But the fact is once you get to ‘0%’ in a BEV, the car can’t run. In a volt you get a couple of more miles since the battery isn’t completely dead at ‘0%’. Likewise, Full is not really full, and, at least on mine, you can get a few more % charge into the battery by turning on the Remote Start (preconditions the cabin, but also interestingly fills the battery a few % points more – the so called ‘battery buffer’).
They must figure in this case its ok to charge the battery a bit more since you’re going to drive it off immediately anyway.

I have a 2012 and a 2013 Volt. I always charge to 100%. After 3.5 years of ownership, I haven’t noticed any sign of battery degradation.

You charge the Volt to “100%”, which is actually ~80% state-of-charge (SOC). There is no mechanism to charge the battery to 100% true SOC… although if you charge to full at the top of a mountain, you can use regeneration to charge beyond “full.”

It’s the only car that can do this? What, the only car that can charge an electric motor with a gasoline engine? Hardly.

She meant cover 80% of your trips w/out using gas, yet still has a gas engine for very long trips. AKA, it can be your only car.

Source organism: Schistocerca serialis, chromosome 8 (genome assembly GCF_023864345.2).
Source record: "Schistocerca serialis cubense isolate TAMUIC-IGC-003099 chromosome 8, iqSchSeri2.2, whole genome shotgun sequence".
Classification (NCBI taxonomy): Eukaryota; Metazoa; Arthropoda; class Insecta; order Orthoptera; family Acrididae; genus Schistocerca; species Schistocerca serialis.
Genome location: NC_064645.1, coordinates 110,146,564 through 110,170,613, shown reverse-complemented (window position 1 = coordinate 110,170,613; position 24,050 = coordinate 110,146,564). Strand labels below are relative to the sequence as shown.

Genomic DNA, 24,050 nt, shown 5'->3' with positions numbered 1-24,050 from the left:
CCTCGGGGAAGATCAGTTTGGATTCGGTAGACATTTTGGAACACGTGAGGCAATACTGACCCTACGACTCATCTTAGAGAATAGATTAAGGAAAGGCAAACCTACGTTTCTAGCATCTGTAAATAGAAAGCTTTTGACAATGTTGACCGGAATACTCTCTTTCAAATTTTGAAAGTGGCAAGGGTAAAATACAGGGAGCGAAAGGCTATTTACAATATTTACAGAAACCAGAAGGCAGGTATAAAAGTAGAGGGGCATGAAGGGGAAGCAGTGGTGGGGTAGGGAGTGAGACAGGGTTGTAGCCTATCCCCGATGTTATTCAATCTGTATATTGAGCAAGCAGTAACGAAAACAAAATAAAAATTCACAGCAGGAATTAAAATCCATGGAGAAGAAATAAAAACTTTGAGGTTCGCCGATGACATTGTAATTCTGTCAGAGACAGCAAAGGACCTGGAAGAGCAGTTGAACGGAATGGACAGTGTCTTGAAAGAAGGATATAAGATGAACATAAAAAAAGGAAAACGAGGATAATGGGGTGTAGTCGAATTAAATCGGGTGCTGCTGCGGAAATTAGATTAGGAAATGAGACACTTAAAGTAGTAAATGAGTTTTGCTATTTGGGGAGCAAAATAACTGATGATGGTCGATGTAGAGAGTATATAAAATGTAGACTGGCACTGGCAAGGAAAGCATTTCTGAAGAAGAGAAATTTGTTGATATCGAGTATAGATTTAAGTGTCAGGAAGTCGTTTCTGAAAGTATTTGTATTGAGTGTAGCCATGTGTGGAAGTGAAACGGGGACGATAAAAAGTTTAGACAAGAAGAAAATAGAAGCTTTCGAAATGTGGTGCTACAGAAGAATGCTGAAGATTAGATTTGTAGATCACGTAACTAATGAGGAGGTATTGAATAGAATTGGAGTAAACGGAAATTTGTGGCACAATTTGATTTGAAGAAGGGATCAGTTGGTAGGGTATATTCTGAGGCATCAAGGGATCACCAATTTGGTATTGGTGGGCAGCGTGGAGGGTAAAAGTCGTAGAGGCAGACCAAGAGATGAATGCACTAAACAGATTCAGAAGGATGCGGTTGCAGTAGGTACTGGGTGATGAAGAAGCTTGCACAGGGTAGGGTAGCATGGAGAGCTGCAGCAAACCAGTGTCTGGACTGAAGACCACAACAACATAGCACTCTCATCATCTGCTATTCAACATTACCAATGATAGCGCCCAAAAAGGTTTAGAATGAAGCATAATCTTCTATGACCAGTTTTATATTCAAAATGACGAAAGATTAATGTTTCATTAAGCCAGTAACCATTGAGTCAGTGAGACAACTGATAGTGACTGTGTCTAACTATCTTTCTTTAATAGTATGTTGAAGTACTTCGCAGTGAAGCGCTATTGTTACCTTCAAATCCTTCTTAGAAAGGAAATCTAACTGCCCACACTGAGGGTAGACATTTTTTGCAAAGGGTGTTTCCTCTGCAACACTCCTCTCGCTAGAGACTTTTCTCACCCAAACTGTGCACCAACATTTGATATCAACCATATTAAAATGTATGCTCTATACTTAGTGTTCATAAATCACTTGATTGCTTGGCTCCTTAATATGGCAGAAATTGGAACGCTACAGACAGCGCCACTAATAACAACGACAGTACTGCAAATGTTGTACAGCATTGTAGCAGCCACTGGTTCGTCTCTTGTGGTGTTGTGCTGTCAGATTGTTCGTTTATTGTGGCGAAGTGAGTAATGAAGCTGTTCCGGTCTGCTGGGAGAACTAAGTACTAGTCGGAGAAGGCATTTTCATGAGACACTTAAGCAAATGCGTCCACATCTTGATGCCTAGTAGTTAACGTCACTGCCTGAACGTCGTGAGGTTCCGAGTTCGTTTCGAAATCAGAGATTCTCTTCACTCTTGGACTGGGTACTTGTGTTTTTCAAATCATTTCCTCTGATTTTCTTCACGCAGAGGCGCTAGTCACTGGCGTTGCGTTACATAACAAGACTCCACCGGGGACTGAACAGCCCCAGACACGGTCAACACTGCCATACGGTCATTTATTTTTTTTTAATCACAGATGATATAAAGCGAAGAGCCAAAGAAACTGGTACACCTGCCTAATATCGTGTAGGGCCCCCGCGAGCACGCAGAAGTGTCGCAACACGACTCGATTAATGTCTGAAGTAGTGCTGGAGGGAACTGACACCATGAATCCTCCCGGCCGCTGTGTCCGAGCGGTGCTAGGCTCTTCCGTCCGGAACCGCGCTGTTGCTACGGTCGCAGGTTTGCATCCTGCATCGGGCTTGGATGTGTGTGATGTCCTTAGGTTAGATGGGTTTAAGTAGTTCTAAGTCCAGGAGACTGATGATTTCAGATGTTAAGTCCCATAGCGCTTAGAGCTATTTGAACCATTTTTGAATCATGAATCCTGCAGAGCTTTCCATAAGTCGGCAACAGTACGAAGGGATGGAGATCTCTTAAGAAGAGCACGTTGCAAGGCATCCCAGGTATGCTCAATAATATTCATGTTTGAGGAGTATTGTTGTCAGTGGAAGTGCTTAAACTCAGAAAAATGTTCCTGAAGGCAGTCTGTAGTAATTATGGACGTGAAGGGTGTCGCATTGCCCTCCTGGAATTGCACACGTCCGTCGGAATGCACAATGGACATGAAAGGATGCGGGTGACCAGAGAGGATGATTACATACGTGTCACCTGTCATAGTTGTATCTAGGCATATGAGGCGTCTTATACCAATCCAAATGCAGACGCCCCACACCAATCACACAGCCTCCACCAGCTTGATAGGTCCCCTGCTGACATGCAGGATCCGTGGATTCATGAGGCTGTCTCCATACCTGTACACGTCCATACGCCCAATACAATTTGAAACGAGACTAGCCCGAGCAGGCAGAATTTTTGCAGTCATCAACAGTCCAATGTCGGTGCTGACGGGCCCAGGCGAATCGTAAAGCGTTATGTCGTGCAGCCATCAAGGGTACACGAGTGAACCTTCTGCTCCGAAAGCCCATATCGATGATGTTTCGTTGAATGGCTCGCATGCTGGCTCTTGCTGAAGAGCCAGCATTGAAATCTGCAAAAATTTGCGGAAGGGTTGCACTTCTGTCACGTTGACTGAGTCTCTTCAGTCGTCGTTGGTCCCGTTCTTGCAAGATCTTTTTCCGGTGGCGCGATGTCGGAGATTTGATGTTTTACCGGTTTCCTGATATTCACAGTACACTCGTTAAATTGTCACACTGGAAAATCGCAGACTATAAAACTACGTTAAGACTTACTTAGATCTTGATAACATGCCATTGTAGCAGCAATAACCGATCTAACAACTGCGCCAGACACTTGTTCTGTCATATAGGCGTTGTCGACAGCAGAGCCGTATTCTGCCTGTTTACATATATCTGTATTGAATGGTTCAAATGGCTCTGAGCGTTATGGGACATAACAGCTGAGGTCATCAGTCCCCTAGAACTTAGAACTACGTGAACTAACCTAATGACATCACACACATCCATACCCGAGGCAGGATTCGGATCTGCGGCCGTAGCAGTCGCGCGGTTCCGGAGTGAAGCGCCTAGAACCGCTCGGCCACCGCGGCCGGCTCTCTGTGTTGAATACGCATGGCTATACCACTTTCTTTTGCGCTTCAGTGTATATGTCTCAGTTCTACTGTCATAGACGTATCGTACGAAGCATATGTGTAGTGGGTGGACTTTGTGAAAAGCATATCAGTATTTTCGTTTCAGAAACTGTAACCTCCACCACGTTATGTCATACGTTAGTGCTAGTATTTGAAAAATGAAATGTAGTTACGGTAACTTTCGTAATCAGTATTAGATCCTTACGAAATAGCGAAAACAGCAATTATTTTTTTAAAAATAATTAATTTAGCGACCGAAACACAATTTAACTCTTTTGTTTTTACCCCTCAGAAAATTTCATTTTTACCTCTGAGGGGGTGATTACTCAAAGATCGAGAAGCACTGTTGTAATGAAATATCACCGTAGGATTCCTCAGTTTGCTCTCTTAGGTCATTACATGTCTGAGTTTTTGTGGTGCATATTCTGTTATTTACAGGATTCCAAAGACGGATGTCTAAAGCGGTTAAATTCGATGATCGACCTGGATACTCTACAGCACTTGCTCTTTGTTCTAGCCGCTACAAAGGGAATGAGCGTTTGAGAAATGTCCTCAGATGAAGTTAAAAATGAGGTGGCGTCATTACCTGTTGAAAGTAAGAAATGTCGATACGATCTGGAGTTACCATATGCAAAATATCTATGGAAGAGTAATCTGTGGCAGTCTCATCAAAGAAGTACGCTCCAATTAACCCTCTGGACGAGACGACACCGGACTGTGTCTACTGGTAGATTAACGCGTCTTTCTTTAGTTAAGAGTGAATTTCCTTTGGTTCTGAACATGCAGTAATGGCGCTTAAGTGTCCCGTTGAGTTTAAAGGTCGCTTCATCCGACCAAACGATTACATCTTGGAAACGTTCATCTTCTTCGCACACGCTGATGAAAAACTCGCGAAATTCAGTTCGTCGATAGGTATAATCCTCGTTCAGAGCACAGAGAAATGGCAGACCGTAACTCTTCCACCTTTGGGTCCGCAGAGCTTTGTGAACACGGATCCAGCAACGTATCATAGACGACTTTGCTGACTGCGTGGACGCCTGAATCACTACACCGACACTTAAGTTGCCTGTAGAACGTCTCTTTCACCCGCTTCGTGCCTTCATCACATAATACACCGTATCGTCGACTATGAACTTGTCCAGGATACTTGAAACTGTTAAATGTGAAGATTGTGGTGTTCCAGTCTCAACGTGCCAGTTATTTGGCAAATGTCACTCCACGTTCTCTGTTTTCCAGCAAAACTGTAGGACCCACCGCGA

To argue, the i3 can also do this, but it wouldn’t be very fun.

Yes, in that context I agree. Better may have been there are other vehicles that do this but ours has much greater range.

My 2014 volt has about 9300 miles on it after 6 months of ownership and about 5200 of those miles are on Gas. It would be great to get better gas mileage, and better AER would be great as well, but the fact remains that both generations of Volt allow you to drive with no significant range anxiety. I’m used to filling every 200-250 miles during motorcycle trips, and if you aren’t looking to take a break every 300 miles or so to stop at a gas station you are a much more hardened driver than I…

I have to say, it’s great to have high-wear events like short drives in town covered effectively 100% by low maintenance electric drive, and low-wear highway driving handled by the gas motor… I certainly expect the car to last a long while, and looking at reports from 100,000mi volt owners, they appear to hold up very well.